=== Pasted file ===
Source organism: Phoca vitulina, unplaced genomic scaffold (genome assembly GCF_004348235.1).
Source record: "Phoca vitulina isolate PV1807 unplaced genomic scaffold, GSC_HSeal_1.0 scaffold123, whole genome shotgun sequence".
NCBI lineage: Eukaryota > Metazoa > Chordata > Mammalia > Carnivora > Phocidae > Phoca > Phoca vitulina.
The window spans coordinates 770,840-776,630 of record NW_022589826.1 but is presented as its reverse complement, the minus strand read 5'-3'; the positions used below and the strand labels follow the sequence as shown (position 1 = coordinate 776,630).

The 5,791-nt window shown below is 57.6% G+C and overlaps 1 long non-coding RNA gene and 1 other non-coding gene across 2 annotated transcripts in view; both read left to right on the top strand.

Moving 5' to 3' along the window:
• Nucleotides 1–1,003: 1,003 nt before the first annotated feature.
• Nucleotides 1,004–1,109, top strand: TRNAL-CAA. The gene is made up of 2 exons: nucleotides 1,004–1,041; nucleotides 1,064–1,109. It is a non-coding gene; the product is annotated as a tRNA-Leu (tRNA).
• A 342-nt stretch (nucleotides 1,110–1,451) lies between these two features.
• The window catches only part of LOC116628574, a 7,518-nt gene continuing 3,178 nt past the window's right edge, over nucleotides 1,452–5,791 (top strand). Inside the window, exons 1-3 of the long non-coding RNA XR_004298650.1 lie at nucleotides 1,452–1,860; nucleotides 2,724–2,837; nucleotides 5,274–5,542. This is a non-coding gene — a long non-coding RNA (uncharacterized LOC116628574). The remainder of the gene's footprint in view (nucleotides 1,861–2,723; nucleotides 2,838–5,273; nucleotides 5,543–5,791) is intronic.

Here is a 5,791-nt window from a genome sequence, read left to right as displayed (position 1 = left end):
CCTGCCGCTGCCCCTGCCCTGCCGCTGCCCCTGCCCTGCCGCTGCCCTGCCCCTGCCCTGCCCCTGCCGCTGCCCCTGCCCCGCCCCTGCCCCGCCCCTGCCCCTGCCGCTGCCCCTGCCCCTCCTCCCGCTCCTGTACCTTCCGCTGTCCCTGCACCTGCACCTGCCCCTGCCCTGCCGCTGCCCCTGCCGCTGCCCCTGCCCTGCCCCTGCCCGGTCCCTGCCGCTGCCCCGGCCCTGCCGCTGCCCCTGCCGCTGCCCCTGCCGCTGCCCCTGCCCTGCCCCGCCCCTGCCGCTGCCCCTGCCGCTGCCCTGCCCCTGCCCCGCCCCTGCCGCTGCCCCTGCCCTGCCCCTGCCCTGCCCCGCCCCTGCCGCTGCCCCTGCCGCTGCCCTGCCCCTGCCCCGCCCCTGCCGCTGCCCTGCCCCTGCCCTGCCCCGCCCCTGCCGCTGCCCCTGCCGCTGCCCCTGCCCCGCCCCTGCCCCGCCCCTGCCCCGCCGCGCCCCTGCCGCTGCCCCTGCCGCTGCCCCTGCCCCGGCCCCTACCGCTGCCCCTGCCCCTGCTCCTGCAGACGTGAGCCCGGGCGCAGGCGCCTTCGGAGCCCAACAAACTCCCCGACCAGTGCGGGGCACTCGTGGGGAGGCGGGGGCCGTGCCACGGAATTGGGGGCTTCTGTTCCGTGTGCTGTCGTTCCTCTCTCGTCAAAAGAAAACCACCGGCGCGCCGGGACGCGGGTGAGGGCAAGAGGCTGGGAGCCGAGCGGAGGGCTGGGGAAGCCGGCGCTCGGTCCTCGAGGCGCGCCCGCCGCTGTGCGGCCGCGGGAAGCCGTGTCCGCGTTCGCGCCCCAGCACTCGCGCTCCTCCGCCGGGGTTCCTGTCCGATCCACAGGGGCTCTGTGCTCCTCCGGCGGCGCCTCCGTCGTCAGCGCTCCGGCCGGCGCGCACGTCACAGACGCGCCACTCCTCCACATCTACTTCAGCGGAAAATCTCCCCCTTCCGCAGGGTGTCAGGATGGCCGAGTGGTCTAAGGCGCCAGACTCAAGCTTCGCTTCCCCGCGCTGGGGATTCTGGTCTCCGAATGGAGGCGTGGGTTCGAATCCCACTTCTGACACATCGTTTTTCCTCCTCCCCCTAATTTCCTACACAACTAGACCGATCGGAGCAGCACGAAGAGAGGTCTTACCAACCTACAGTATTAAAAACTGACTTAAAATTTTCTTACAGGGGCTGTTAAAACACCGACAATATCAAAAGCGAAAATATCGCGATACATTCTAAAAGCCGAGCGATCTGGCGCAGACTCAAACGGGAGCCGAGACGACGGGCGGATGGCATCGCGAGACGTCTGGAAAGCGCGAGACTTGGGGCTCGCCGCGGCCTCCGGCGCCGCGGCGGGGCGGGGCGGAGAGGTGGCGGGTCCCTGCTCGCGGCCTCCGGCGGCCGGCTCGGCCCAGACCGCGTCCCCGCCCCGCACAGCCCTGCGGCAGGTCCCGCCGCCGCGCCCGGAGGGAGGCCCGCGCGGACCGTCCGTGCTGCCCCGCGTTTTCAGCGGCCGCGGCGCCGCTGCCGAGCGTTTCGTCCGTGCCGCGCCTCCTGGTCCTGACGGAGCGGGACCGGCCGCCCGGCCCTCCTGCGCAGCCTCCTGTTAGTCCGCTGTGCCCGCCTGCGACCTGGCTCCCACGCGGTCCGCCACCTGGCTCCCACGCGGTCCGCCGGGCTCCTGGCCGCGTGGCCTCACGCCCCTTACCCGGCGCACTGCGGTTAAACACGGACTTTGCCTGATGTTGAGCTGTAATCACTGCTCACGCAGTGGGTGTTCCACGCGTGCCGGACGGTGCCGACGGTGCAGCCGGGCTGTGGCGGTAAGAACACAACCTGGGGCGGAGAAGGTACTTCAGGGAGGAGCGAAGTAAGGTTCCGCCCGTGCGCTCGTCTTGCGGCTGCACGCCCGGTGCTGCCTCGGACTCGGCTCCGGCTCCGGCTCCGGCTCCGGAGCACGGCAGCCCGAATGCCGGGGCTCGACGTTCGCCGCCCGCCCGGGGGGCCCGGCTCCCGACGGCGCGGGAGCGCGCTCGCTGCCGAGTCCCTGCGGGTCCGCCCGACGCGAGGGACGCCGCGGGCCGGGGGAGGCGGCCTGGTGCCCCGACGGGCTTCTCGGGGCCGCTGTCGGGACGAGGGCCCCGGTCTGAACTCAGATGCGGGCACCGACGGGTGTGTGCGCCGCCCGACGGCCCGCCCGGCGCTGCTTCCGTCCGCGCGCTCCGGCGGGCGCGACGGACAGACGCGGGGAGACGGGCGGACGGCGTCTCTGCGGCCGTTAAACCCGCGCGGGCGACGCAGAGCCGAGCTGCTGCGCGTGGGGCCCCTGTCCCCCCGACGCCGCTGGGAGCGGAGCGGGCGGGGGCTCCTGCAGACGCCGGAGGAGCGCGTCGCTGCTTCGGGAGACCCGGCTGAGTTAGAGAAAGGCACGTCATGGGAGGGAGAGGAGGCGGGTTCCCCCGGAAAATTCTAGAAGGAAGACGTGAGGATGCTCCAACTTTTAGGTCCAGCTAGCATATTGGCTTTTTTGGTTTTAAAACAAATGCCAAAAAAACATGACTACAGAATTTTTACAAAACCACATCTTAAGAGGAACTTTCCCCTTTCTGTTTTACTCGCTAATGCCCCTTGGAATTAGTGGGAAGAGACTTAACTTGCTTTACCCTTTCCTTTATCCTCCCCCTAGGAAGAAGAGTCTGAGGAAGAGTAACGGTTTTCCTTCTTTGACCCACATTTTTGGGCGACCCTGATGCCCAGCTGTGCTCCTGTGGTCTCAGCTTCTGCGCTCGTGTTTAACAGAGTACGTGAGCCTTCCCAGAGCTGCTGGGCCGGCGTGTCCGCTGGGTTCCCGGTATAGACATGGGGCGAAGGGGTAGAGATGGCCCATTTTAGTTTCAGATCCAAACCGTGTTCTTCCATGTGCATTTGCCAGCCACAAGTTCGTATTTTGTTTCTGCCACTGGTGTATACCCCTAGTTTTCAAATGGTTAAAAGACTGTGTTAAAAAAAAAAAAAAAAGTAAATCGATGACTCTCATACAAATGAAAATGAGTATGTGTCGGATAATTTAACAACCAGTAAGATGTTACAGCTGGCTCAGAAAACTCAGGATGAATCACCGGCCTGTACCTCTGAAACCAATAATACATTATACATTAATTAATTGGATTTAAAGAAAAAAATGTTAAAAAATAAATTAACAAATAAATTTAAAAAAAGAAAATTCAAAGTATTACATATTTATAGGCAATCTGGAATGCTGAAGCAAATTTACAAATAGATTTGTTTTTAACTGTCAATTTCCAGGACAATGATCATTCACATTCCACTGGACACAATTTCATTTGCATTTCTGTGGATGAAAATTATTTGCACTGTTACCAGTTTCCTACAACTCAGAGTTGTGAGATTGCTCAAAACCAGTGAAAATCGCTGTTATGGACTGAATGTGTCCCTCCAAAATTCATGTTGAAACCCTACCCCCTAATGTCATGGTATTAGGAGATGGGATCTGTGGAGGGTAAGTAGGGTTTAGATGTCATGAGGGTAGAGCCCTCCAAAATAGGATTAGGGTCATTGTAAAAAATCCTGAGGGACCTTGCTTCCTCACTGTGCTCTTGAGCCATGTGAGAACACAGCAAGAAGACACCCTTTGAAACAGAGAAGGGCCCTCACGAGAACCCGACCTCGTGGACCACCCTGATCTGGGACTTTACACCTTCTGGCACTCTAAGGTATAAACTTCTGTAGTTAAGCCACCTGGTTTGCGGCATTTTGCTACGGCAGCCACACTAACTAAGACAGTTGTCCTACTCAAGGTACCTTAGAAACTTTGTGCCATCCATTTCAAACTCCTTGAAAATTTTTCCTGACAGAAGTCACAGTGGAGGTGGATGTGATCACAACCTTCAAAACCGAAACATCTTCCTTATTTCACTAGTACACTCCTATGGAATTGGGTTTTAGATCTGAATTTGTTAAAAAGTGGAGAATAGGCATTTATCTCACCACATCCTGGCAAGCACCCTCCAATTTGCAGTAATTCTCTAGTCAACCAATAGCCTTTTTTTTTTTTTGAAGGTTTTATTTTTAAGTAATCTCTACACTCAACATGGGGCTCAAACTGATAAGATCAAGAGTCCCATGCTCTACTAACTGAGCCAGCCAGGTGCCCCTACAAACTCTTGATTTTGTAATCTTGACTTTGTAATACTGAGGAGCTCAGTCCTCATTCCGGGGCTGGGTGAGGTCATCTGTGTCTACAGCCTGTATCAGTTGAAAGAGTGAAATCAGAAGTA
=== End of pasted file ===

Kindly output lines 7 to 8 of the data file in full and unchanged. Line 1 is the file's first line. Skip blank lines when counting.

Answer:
• Nucleotides 1–1,003: 1,003 nt before the first annotated feature.
• Nucleotides 1,004–1,109, top strand: TRNAL-CAA. The gene is made up of 2 exons: nucleotides 1,004–1,041; nucleotides 1,064–1,109. It is a non-coding gene; the product is annotated as a tRNA-Leu (tRNA).